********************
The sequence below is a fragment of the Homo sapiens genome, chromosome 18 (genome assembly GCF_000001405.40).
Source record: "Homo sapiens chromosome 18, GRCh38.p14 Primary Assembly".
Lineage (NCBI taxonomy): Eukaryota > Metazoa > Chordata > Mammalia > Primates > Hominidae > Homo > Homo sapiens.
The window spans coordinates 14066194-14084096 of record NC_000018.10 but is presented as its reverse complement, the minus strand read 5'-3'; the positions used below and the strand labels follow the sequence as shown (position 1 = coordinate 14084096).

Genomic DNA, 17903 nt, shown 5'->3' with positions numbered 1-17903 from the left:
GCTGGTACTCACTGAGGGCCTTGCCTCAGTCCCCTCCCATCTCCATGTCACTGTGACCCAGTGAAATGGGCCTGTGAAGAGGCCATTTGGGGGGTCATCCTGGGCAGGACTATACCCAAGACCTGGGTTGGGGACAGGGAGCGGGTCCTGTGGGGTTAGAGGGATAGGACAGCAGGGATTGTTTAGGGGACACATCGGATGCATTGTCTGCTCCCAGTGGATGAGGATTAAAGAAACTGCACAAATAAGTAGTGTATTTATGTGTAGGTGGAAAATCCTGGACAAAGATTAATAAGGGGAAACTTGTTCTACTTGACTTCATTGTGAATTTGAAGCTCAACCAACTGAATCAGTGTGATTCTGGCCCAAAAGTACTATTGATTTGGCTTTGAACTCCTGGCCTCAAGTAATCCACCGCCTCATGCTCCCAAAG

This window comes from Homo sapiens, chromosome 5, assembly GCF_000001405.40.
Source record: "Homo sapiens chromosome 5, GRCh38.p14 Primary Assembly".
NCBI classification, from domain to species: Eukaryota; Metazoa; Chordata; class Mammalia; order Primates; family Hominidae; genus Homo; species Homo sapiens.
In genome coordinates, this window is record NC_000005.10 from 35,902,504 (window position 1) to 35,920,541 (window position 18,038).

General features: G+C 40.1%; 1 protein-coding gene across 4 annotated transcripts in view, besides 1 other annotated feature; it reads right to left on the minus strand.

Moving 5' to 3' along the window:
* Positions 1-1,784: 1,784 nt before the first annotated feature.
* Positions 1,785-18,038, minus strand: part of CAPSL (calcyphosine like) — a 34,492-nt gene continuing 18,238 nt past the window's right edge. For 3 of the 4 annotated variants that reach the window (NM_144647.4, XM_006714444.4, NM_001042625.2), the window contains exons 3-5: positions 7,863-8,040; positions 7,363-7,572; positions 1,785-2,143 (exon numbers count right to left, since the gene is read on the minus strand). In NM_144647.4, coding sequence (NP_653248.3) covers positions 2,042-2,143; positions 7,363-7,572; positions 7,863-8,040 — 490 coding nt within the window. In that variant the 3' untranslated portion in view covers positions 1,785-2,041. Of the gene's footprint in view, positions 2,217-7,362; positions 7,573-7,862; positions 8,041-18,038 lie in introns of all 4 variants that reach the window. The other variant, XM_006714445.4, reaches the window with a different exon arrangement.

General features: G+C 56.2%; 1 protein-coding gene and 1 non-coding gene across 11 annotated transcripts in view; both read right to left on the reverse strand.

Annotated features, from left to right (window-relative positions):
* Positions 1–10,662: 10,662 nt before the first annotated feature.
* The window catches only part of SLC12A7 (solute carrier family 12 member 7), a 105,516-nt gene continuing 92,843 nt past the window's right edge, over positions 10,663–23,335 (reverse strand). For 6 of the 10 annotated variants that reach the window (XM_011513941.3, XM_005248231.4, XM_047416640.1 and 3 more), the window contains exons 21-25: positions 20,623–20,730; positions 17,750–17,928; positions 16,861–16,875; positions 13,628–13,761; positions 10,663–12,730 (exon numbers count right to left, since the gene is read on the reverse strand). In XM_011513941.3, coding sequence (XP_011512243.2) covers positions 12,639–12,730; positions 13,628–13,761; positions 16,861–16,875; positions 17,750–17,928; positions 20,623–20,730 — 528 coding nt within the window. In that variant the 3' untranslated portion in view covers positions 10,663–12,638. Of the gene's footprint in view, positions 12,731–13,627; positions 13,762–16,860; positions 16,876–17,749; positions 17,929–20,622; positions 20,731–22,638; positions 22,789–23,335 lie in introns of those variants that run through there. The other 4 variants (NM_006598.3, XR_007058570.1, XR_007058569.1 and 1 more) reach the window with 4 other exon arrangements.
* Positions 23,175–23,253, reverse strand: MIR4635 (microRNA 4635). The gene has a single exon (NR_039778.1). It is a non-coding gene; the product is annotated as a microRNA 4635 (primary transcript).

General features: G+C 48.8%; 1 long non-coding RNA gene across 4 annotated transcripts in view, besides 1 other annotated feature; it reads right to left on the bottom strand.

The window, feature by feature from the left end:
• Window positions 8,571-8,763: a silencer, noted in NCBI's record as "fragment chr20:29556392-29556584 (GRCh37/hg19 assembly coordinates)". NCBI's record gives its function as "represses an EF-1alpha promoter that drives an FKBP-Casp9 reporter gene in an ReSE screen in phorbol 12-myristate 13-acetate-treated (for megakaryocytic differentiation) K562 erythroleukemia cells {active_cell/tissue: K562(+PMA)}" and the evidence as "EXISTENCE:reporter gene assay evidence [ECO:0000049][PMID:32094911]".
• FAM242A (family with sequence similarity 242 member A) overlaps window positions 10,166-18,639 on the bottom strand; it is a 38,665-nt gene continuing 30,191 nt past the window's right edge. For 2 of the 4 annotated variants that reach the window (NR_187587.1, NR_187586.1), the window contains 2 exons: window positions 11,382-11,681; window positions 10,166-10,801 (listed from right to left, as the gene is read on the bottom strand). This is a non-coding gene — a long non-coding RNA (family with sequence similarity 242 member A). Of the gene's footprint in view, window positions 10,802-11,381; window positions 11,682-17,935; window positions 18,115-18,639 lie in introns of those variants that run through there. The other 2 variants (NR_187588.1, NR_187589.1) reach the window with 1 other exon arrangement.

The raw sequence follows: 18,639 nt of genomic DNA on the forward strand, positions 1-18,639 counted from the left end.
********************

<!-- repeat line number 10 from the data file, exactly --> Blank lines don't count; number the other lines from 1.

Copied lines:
In genome coordinates, this window is record NC_000005.10 from 35,902,504 (window position 1) to 35,920,541 (window position 18,038).